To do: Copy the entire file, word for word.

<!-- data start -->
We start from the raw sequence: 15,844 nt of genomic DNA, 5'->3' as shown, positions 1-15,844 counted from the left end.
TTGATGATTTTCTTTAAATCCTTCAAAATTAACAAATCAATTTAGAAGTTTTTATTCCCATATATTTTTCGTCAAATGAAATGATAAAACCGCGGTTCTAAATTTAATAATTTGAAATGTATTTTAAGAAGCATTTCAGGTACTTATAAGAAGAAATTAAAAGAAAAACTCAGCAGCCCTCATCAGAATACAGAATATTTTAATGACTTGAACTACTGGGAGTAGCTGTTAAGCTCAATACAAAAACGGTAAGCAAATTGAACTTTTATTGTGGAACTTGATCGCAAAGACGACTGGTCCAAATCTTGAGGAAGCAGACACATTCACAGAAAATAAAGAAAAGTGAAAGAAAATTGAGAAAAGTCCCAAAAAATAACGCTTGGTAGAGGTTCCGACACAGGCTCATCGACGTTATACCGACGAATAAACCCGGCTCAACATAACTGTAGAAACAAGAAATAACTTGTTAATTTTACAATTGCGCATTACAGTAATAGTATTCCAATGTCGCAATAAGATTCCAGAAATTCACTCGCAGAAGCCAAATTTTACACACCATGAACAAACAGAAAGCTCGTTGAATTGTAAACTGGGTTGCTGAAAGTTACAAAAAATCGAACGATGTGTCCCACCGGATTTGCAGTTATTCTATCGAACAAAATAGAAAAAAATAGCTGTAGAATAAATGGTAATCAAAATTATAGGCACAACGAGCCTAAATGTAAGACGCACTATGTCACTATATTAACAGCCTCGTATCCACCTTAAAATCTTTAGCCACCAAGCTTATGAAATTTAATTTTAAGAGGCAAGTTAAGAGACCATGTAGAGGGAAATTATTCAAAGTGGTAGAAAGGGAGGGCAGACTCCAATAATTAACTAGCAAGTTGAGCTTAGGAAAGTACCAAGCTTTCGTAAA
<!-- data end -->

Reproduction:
We start from the raw sequence: 15,844 nt of genomic DNA, 5'->3' as shown, positions 1-15,844 counted from the left end.
TTGATGATTTTCTTTAAATCCTTCAAAATTAACAAATCAATTTAGAAGTTTTTATTCCCATATATTTTTCGTCAAATGAAATGATAAAACCGCGGTTCTAAATTTAATAATTTGAAATGTATTTTAAGAAGCATTTCAGGTACTTATAAGAAGAAATTAAAAGAAAAACTCAGCAGCCCTCATCAGAATACAGAATATTTTAATGACTTGAACTACTGGGAGTAGCTGTTAAGCTCAATACAAAAACGGTAAGCAAATTGAACTTTTATTGTGGAACTTGATCGCAAAGACGACTGGTCCAAATCTTGAGGAAGCAGACACATTCACAGAAAATAAAGAAAAGTGAAAGAAAATTGAGAAAAGTCCCAAAAAATAACGCTTGGTAGAGGTTCCGACACAGGCTCATCGACGTTATACCGACGAATAAACCCGGCTCAACATAACTGTAGAAACAAGAAATAACTTGTTAATTTTACAATTGCGCATTACAGTAATAGTATTCCAATGTCGCAATAAGATTCCAGAAATTCACTCGCAGAAGCCAAATTTTACACACCATGAACAAACAGAAAGCTCGTTGAATTGTAAACTGGGTTGCTGAAAGTTACAAAAAATCGAACGATGTGTCCCACCGGATTTGCAGTTATTCTATCGAACAAAATAGAAAAAAATAGCTGTAGAATAAATGGTAATCAAAATTATAGGCACAACGAGCCTAAATGTAAGACGCACTATGTCACTATATTAACAGCCTCGTATCCACCTTAAAATCTTTAGCCACCAAGCTTATGAAATTTAATTTTAAGAGGCAAGTTAAGAGACCATGTAGAGGGAAATTATTCAAAGTGGTAGAAAGGGAGGGCAGACTCCAATAATTAACTAGCAAGTTGAGCTTAGGAAAGTACCAAGCTTTCGTAAA